IMMIGRANTS FROM SOVIET UNION Want To Know Why Americans Support Bernie Sanders
It’s a pity the millennials who support Bernie Sanders have never had to stand in a bread line. They’ve never had to watch everything their parents have worked so hard for, be taken away by their government. They don’t make the connection that there’s more to life than a “free college.” The huge deductions these millennials see on their paychecks usually takes care of the naive attitude of the immature, idealistic crybabies.
People who escaped the former Soviet Union and came to America are not feeling the Bern. Perhaps because they know exactly what it’s like to live in the socialist utopia Bernie Sanders wants for America.
SAN FRANCISCO—Janna Sundeyeva still remembers life in the Soviet Union, where stores in remote regions would lack meat for months at a time and toilet paper had to be snatched up quickly on the rare occasions it appeared.
But the minor indignities paled in comparison to what happened to her grandfather: He had the chance to come to America in 1929, but he opted to stay, sensing an economic thaw. Seven years later, Sundeyeva says, he was arrested and never heard from again.
Sundeyeva immigrated to San Francisco from Moldova in 1994, and now she and her husband run a Russian-language newspaper here called Kstati. Her Soviet experience colors how she sees U.S. politics to this day.
“I don’t like big government,” Sundeyeva said. She made two circles with her thumbs and forefingers and pressed them against each other so they touched, like binoculars. This Venn diagram represents the interests of people and government, she said. “They don’t have very much in common.”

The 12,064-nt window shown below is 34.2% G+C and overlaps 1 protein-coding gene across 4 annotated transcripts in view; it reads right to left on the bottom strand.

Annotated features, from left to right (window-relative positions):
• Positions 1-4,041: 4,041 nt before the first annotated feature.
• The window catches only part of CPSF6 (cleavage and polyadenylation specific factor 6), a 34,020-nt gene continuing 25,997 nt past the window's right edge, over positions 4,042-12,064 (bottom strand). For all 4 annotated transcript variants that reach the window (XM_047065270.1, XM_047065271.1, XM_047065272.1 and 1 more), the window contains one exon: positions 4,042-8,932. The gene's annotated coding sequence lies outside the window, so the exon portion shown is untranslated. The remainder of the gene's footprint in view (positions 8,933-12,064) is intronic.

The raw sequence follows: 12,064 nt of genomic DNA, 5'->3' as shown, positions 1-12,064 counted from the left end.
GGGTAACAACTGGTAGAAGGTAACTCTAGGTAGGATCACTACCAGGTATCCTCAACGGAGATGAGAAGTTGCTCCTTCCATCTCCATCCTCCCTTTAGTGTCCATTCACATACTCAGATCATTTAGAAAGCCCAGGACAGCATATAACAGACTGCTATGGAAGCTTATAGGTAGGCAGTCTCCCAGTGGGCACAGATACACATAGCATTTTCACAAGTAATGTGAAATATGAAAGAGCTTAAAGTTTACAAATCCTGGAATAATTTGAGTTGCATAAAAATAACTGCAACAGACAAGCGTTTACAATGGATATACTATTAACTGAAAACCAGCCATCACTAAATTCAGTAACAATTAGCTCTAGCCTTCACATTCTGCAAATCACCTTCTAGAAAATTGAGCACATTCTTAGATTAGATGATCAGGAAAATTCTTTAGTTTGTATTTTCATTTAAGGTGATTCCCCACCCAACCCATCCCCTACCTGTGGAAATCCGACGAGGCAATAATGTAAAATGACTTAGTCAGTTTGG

Today, she’s not a registered Republican, but like many of the readers of her newspaper, she said she’s starting to lean toward supporting Donald Trump for president. The other self-styled outsider in the race, though, holds no appeal for her. The only Bern she and many other Russians here are feeling is the one in the banya.
To Sundeyeva, left-wingers seem to yearn for a workers’ revolution. “I would ask them: Have you ever lived under a revolution?” she said. “Do you know what it’s like? When someone comes and takes your family member in the night?”
Interviews with more than a dozen immigrants from the former Soviet Union in the Bay Area suggest that some in the community are recoiling from Bernie Sanders and his leftist ideals. One hundred years after the Bolshevik Revolution swept Communists into power, some Russians in America say they can’t believe a serious candidate in the United States is calling himself a socialist.
Many of us can’t believe it either, folks.
Bernie’s support among young people can be chalked up to ignorance. Millennials have no memory of the Soviet Union or the horrors people endured under socialism. They’ve grown up in the most free country in the world and have never wanted for anything. Via:Progressives Today